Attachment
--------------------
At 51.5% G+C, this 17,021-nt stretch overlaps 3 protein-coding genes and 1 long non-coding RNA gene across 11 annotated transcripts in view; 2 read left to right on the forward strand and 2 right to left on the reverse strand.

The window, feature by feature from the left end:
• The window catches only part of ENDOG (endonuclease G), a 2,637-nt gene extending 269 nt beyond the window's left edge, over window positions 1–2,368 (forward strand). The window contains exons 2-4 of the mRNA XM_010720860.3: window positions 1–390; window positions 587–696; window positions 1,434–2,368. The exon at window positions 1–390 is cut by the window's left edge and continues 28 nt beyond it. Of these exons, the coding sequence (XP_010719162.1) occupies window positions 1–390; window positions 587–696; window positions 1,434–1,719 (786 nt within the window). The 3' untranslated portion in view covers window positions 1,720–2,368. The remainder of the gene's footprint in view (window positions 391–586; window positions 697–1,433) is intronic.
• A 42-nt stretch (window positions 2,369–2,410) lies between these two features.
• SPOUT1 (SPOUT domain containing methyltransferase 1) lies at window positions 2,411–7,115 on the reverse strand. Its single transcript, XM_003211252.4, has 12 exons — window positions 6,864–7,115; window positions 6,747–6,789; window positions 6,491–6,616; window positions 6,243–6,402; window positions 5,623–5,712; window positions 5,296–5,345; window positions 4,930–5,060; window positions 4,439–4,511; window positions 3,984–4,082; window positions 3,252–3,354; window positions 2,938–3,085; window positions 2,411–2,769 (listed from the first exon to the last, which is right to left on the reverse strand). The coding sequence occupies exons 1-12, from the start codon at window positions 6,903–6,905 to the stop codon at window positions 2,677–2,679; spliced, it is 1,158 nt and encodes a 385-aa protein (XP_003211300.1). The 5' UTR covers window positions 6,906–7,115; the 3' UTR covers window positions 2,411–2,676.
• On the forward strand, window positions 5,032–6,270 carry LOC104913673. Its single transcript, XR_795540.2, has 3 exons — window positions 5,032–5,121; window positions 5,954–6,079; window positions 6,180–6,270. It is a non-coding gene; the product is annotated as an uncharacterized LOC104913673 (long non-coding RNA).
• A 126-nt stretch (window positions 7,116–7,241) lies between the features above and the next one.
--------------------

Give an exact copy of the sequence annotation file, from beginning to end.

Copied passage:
At 51.5% G+C, this 17,021-nt stretch overlaps 3 protein-coding genes and 1 long non-coding RNA gene across 11 annotated transcripts in view; 2 read left to right on the forward strand and 2 right to left on the reverse strand.

The window, feature by feature from the left end:
• The window catches only part of ENDOG (endonuclease G), a 2,637-nt gene extending 269 nt beyond the window's left edge, over window positions 1–2,368 (forward strand). The window contains exons 2-4 of the mRNA XM_010720860.3: window positions 1–390; window positions 587–696; window positions 1,434–2,368. The exon at window positions 1–390 is cut by the window's left edge and continues 28 nt beyond it. Of these exons, the coding sequence (XP_010719162.1) occupies window positions 1–390; window positions 587–696; window positions 1,434–1,719 (786 nt within the window). The 3' untranslated portion in view covers window positions 1,720–2,368. The remainder of the gene's footprint in view (window positions 391–586; window positions 697–1,433) is intronic.
• A 42-nt stretch (window positions 2,369–2,410) lies between these two features.
• SPOUT1 (SPOUT domain containing methyltransferase 1) lies at window positions 2,411–7,115 on the reverse strand. Its single transcript, XM_003211252.4, has 12 exons — window positions 6,864–7,115; window positions 6,747–6,789; window positions 6,491–6,616; window positions 6,243–6,402; window positions 5,623–5,712; window positions 5,296–5,345; window positions 4,930–5,060; window positions 4,439–4,511; window positions 3,984–4,082; window positions 3,252–3,354; window positions 2,938–3,085; window positions 2,411–2,769 (listed from the first exon to the last, which is right to left on the reverse strand). The coding sequence occupies exons 1-12, from the start codon at window positions 6,903–6,905 to the stop codon at window positions 2,677–2,679; spliced, it is 1,158 nt and encodes a 385-aa protein (XP_003211300.1). The 5' UTR covers window positions 6,906–7,115; the 3' UTR covers window positions 2,411–2,676.
• On the forward strand, window positions 5,032–6,270 carry LOC104913673. Its single transcript, XR_795540.2, has 3 exons — window positions 5,032–5,121; window positions 5,954–6,079; window positions 6,180–6,270. It is a non-coding gene; the product is annotated as an uncharacterized LOC104913673 (long non-coding RNA).
• A 126-nt stretch (window positions 7,116–7,241) lies between the features above and the next one.